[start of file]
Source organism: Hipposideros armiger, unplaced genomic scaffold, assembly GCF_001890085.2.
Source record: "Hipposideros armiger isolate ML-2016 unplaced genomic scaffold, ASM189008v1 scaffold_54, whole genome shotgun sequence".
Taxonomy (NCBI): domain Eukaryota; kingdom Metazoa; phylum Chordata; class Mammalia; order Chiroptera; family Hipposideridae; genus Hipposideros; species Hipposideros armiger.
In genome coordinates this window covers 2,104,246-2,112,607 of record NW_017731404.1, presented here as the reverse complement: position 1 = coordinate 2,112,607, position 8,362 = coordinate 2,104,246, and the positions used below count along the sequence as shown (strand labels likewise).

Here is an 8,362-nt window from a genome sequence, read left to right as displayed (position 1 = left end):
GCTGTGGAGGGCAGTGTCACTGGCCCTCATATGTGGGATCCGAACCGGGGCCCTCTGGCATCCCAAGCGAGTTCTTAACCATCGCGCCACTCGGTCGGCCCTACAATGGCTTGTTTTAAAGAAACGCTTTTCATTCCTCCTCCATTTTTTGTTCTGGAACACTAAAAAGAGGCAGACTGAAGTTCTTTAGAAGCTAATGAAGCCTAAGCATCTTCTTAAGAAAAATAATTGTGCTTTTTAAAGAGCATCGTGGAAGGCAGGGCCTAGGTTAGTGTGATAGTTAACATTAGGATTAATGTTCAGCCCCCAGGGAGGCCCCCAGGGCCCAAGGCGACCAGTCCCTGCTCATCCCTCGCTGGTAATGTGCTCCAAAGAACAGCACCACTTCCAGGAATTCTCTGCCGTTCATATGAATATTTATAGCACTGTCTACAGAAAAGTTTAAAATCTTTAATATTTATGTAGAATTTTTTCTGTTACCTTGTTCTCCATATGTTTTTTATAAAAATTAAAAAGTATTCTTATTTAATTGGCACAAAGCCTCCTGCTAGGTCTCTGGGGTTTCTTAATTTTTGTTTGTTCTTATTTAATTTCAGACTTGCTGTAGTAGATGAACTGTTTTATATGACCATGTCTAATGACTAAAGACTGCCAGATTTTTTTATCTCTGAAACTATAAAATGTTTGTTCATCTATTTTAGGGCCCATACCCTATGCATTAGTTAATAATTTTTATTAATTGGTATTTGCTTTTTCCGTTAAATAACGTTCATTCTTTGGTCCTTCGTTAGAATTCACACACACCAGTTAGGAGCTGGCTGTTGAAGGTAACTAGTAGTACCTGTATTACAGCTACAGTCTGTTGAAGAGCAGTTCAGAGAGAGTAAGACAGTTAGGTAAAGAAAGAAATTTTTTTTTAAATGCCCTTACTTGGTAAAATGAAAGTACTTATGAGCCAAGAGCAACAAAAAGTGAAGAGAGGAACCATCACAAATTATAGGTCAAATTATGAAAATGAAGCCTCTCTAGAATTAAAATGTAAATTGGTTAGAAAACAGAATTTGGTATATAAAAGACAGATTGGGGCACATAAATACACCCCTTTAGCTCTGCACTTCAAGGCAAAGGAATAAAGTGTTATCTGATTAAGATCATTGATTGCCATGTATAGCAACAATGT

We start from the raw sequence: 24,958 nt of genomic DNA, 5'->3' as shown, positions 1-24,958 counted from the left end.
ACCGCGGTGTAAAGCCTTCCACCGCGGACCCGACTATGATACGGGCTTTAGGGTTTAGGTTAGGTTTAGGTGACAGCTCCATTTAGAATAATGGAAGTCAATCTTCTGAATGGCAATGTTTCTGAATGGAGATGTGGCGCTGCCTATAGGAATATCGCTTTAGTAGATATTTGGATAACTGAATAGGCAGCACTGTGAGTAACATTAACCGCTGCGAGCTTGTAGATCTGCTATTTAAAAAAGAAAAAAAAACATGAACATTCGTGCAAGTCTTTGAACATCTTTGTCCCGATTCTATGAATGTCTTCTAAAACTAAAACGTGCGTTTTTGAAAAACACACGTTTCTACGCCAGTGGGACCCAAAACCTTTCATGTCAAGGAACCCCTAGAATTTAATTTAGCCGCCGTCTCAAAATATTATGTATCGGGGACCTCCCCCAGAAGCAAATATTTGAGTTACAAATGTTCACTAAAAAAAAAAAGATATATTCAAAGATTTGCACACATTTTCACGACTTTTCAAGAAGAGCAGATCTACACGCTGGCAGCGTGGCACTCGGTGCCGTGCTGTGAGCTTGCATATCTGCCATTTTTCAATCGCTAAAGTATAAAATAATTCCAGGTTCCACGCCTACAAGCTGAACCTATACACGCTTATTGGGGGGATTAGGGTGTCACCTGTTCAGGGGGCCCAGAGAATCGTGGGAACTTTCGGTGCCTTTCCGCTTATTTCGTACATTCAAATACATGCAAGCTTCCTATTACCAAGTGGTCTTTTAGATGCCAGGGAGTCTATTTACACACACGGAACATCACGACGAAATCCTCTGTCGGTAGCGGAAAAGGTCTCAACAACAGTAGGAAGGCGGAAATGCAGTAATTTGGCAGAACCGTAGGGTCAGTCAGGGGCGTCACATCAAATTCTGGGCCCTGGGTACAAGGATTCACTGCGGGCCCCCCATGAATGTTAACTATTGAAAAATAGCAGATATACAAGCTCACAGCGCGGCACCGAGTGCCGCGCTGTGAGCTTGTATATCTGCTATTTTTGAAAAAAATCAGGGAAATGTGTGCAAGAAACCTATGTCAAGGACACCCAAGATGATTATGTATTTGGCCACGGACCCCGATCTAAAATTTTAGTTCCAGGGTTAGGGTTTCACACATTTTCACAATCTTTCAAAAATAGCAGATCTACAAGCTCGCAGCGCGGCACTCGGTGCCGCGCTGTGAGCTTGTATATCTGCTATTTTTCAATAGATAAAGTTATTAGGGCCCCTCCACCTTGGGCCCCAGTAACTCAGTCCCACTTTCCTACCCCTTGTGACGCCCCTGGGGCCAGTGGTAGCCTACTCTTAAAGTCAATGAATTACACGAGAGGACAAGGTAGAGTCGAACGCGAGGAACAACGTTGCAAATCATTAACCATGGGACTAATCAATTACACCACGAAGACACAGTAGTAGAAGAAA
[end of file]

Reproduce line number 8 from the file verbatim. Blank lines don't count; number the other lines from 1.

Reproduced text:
ACCGCGGTGTAAAGCCTTCCACCGCGGACCCGACTATGATACGGGCTTTAGGGTTTAGGTTAGGTTTAGGTGACAGCTCCATTTAGAATAATGGAAGTCAATCTTCTGAATGGCAATGTTTCTGAATGGAGATGTGGCGCTGCCTATAGGAATATCGCTTTAGTAGATATTTGGATAACTGAATAGGCAGCACTGTGAGTAACATTAACCGCTGCGAGCTTGTAGATCTGCTATTTAAAAAAGAAAAAAAAACATGAACATTCGTGCAAGTCTTTGAACATCTTTGTCCCGATTCTATGAATGTCTTCTAAAACTAAAACGTGCGTTTTTGAAAAACACACGTTTCTACGCCAGTGGGACCCAAAACCTTTCATGTCAAGGAACCCCTAGAATTTAATTTAGCCGCCGTCTCAAAATATTATGTATCGGGGACCTCCCCCAGAAGCAAATATTTGAGTTACAAATGTTCACTAAAAAAAAAAAGATATATTCAAAGATTTGCACACATTTTCACGACTTTTCAAGAAGAGCAGATCTACACGCTGGCAGCGTGGCACTCGGTGCCGTGCTGTGAGCTTGCATATCTGCCATTTTTCAATCGCTAAAGTATAAAATAATTCCAGGTTCCACGCCTACAAGCTGAACCTATACACGCTTATTGGGGGGATTAGGGTGTCACCTGTTCAGGGGGCCCAGAGAATCGTGGGAACTTTCGGTGCCTTTCCGCTTATTTCGTACATTCAAATACATGCAAGCTTCCTATTACCAAGTGGTCTTTTAGATGCCAGGGAGTCTATTTACACACACGGAACATCACGACGAAATCCTCTGTCGGTAGCGGAAAAGGTCTCAACAACAGTAGGAAGGCGGAAATGCAGTAATTTGGCAGAACCGTAGGGTCAGTCAGGGGCGTCACATCAAATTCTGGGCCCTGGGTACAAGGATTCACTGCGGGCCCCCCATGAATGTTAACTATTGAAAAATAGCAGATATACAAGCTCACAGCGCGGCACCGAGTGCCGCGCTGTGAGCTTGTATATCTGCTATTTTTGAAAAAAATCAGGGAAATGTGTGCAAGAAACCTATGTCAAGGACACCCAAGATGATTATGTATTTGGCCACGGACCCCGATCTAAAATTTTAGTTCCAGGGTTAGGGTTTCACACATTTTCACAATCTTTCAAAAATAGCAGATCTACAAGCTCGCAGCGCGGCACTCGGTGCCGCGCTGTGAGCTTGTATATCTGCTATTTTTCAATAGATAAAGTTATTAGGGCCCCTCCACCTTGGGCCCCAGTAACTCAGTCCCACTTTCCTACCCCTTGTGACGCCCCTGGGGCCAGTGGTAGCCTACTCTTAAAGTCAATGAATTACACGAGAGGACAAGGTAGAGTCGAACGCGAGGAACAACGTTGCAAATCATTAACCATGGGACTAATCAATTACACCACGAAGACACAGTAGTAGAAGAAA